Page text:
Most definitely! I've always been somewhat of a hopeless romantic and would do anything for love. I also knew Ben would, at the very least, get a good laugh out of it. I wouldn't have made such a fool out of myself if I thought he would be somehow mortified or put off.

Would you call yourself a hopeless romantic?



I am aware that this could be a sensitive topic to discuss but do you mind sharing with us if you still keep in touch with Benjamin?


Not too sensitive at all! We've talked a few times in the years since our breakup, but we don't speak regularly. I think it was a hard breakup for both of us and maybe we both needed our space to rebuild. 

We both still really appreciate each other and (I hope) wish each other the best, though. 


How long were you together after the show ended? In between which years were these?

We stayed together for two years! From 2014 to 2016. I moved out of our apartment shortly after my 30th birthday.


You moved for love! I have also had this experience. It is a huge sacrifice to make for someone you are in love with. 


It really is. I did have my French family and French high school friends in that area, so that made the transition slightly easier than had I moved to, say, Botswana.  But I think sometimes people underestimate how hard living abroad can be, even when you "know" a culture and speak a language fluently. I know I waxed poetic about how perfect France is just a bit earlier, but I missed a lot of things about home.

Photo credit: FYI TV

Was it an easy choice for you to make at the end of the day?

To move to France? Ha! I think I thought about it for all of five seconds, so yes, it was a pretty easy choice. The decision to leave and come back home was much harder. 

What have you been doing since being on the show? I saw that you went on stage at one point as a comedian. Do you still do stand-up comedy?

I love doing stand up! I haven't performed much comedy since COVID, unfortunately, but I have been doing plenty of on-stage storytelling, which is kind of stand-up adjacent without the pressure of getting laughs every few seconds. :)


My appearance on "Find My First Love" kind of inspired my foray into stand-up, actually. I got home with a broken heart and a bunch of stories that made my friends laugh until my best friend encouraged me to give it a go. Didn't really know what else to do with "reality TV" on my resume!

Obviously you would miss your friends and family but what did you miss in/about the US?

This is going to sound silly, but I really missed writing in cafés. Paris has more of a café culture. And in Reims, people definitely sit in cafés to grab drinks with friends. But there wasn't this culture of going to a coffee shop and working on your laptop. I was trying to work on a book idea I had at the time, and I felt so unwelcome at the bars and cafés where I'd try to set up alone with just my notebook. I ended up writing at McDonalds!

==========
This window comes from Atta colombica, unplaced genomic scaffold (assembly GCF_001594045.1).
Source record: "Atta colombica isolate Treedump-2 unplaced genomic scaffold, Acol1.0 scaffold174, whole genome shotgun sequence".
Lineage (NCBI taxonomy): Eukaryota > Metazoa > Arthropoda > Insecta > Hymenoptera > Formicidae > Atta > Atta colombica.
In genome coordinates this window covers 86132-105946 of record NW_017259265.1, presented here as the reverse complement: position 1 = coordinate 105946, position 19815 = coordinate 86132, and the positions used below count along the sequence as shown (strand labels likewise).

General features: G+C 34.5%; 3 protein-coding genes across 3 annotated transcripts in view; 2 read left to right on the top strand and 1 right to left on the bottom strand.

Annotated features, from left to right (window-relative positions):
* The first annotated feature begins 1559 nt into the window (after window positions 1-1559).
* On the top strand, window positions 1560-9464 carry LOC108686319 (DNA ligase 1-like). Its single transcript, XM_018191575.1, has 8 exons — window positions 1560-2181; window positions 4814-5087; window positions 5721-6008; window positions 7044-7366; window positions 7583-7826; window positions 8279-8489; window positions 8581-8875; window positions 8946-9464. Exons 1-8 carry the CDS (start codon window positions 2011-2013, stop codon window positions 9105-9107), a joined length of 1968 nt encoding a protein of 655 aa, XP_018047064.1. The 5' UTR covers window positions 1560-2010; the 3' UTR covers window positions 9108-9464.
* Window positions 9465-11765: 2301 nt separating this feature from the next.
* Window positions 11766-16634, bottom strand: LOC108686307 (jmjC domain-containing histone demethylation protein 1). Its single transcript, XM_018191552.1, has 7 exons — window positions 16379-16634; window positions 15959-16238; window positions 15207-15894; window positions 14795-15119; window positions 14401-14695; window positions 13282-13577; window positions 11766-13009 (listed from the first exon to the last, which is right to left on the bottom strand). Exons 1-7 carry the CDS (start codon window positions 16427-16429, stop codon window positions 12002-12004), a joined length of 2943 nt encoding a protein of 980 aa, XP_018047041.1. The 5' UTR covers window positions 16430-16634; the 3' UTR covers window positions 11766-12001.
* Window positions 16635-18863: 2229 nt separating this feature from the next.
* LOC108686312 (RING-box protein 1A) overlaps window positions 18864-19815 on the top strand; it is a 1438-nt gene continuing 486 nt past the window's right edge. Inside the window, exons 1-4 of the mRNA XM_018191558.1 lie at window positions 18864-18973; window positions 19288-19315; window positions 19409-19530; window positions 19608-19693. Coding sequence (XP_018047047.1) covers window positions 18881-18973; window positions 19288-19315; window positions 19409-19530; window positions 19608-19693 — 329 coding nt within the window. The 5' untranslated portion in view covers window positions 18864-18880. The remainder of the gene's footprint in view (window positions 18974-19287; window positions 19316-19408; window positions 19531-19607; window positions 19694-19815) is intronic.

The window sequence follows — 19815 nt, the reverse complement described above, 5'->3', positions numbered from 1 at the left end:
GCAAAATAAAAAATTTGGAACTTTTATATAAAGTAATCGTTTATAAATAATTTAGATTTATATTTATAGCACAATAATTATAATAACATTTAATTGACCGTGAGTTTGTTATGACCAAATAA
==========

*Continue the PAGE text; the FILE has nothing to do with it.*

That and I also really missed people smiling. We have all these stereotypes about Parisians but I think the people of Reims exemplify them more so: strangers can appear so cold! It's that whole ... what is it, the coconut metaphor? Like you have to crack them open but they're sweet inside? Something like that...


Parisians, on the other hand, always struck me as really friendly.


How long were you there? Did you stay long afterwards? Were you able to write/work in France?

I left Reims in 2016 and spent another year back and forth between France and the US. 

After my breakup, I wasn't ready to give up on France just yet, and honestly didn't know where I wanted to build my life going forward. I ended up subletting an apartment in Montpellier for a few months and just kind of... figuring things out. 

I was lucky to have freelance transcription and editing work that allowed me to live and work wherever. I wasn't earning a ton, but the flexibility really helped while I figured out what I was doing with my life! 

At the time, I was also working on a book project that I've put aside for now. I learned the hard way that if you want to go somewhere and write, go somewhere no one wants to visit you! LIke, I don't know, middle of nowhere Missouri. 

When I lived in Montpellier, I ended up playing tour guide to friends who would come to visit me. I had a really fun time, but I didn't get much writing done unfortunately.

Photo credit: Provided

I imagine a lot of people would have reached out/contacted you?

After the show aired, I did get a lot of messages on social media! Which was really, really cool. The episode ended up airing in at least 12 different countries (maybe more by now?) Every now and then I'll still get a message saying "hey, I just watched your episode in Romania!" Or Italy. Or the Philippines.


I have previously made a huge deal out of it… but GAD Elmaleh. Le Gad. I am a little enthusiastic at the best of times. I noticed that he follows you on Instagram some time and messaged you about it. I am assuming also that he may have seen the show? Or is it your comedy?

OMG Gad came out of nowhere! I think he started following me for my comedy. I'd "liked" a photo of him with another one of my favorite comics, Mike Birbiglia, and he just ... followed me back. He's never actually interacted with me past that, though. Alas! 

How does it feel to have such a famous person in France just suddenly start following you?